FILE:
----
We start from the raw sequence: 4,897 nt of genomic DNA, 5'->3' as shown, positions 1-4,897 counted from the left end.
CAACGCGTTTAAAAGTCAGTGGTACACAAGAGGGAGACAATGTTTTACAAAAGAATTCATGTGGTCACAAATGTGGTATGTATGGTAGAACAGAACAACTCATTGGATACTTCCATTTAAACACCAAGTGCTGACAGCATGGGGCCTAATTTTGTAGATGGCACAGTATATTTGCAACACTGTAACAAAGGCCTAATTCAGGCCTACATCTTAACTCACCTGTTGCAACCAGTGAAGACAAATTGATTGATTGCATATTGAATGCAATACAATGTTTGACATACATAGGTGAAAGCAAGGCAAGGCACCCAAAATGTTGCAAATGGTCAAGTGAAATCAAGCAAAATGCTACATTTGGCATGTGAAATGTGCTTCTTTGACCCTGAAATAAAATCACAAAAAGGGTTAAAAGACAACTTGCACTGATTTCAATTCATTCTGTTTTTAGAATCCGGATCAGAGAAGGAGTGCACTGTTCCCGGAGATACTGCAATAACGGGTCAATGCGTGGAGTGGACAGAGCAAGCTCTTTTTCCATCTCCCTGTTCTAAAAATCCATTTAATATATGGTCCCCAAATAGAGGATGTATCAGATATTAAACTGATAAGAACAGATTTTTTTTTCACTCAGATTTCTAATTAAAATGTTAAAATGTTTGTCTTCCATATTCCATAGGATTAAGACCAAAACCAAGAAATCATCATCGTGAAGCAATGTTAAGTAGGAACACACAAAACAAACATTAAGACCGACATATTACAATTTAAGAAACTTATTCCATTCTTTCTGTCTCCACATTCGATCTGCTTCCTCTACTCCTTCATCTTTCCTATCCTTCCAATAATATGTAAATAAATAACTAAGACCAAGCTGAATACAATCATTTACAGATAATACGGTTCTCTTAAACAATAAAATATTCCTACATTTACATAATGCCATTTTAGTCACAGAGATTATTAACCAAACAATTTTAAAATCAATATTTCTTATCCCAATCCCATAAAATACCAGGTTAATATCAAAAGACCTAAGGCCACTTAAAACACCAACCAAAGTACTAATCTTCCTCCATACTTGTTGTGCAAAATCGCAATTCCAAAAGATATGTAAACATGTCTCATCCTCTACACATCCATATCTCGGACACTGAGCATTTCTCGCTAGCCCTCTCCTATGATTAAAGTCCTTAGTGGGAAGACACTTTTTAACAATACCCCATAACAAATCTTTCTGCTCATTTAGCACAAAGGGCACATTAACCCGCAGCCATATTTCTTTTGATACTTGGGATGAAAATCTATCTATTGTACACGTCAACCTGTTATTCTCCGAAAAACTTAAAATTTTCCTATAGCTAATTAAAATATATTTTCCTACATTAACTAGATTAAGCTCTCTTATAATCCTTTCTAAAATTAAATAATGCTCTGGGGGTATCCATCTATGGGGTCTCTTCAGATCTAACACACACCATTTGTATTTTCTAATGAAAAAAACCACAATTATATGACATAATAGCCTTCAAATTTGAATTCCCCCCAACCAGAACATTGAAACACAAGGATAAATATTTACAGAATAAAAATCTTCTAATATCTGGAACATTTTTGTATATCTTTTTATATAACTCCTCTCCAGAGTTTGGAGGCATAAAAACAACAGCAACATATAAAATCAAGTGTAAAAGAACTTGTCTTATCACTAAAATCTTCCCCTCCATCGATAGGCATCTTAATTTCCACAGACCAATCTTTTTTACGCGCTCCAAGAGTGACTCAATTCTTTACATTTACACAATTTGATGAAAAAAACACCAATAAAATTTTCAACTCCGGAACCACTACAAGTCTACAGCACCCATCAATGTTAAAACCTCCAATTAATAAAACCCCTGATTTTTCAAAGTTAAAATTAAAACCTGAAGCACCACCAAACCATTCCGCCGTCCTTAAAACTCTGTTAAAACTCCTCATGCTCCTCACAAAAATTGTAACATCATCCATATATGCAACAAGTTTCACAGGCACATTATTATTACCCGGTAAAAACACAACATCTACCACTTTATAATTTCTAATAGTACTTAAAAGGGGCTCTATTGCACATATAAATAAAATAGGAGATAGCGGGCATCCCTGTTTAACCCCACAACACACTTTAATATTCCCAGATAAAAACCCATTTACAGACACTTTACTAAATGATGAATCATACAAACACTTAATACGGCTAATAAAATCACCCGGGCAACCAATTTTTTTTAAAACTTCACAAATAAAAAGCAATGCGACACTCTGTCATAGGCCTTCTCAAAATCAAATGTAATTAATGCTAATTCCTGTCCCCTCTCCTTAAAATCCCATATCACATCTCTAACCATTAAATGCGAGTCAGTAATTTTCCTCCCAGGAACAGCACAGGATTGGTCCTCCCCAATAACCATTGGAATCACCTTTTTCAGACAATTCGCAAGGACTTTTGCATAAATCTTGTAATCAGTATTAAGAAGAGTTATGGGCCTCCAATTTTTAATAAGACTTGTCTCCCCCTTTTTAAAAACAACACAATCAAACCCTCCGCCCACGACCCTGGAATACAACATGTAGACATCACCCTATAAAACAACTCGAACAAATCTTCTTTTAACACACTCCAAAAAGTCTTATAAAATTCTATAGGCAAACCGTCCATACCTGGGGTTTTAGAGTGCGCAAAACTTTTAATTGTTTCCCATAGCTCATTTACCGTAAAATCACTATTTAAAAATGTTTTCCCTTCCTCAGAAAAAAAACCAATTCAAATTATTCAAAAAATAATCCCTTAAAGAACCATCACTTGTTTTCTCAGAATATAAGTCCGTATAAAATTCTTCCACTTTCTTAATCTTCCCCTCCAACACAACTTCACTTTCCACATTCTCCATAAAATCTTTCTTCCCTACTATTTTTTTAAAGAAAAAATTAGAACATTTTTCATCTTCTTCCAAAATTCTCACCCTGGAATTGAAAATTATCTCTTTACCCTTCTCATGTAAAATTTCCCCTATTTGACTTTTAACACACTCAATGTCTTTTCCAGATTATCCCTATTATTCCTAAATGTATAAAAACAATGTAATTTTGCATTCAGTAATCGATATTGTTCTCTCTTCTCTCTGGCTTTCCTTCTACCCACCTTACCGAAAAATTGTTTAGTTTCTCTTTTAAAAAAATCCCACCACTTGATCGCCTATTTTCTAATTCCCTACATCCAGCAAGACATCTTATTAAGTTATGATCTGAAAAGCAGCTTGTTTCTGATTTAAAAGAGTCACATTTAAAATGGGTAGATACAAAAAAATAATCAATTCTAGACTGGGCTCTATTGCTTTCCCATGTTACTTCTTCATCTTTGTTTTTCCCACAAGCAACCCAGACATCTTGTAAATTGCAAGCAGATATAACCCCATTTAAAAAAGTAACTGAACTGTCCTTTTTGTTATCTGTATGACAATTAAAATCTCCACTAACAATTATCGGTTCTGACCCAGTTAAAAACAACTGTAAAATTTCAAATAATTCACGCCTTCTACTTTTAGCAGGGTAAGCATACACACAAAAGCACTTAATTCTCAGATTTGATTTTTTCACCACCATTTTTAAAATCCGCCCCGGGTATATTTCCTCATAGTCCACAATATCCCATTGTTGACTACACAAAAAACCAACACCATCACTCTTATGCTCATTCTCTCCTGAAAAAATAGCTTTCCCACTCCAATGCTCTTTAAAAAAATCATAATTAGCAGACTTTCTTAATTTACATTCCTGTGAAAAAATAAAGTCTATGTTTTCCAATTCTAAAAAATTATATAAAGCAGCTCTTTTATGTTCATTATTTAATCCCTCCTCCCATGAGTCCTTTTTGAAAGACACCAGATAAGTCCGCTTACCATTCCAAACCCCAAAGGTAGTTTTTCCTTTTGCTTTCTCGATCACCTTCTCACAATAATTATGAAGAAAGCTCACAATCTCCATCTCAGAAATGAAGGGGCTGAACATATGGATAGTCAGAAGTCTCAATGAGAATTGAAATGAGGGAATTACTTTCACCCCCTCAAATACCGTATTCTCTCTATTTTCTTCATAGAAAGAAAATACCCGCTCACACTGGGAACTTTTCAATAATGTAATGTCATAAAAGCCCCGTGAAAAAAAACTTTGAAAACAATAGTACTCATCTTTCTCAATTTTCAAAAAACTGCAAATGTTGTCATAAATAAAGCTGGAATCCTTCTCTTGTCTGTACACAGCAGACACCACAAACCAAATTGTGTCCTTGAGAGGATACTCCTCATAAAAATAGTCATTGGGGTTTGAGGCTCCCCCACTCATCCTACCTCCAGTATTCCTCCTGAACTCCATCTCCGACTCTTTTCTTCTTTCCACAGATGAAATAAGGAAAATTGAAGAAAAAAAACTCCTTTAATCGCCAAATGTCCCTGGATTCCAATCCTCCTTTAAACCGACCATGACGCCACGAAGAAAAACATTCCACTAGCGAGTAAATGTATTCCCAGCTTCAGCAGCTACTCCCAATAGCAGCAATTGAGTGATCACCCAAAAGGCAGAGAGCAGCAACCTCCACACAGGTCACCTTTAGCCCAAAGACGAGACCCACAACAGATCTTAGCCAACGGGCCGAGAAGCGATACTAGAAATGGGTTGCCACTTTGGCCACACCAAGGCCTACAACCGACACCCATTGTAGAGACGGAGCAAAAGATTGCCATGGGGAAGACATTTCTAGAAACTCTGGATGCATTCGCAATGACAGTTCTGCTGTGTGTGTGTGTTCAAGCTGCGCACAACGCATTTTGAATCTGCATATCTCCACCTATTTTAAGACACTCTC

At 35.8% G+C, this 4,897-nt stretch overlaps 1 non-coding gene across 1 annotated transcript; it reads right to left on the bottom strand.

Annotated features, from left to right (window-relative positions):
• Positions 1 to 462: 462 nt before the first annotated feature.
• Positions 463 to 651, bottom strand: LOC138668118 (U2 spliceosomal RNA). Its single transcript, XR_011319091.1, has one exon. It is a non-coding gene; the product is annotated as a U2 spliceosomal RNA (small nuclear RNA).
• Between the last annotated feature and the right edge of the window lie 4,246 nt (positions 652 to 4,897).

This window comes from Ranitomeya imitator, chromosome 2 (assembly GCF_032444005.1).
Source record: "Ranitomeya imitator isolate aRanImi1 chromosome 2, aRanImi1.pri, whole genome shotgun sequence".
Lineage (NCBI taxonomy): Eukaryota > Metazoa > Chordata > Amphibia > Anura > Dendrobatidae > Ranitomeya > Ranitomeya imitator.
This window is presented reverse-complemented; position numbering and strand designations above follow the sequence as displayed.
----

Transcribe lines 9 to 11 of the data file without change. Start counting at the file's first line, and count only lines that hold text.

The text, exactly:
Source record: "Ranitomeya imitator isolate aRanImi1 chromosome 2, aRanImi1.pri, whole genome shotgun sequence".
Lineage (NCBI taxonomy): Eukaryota > Metazoa > Chordata > Amphibia > Anura > Dendrobatidae > Ranitomeya > Ranitomeya imitator.
This window is presented reverse-complemented; position numbering and strand designations above follow the sequence as displayed.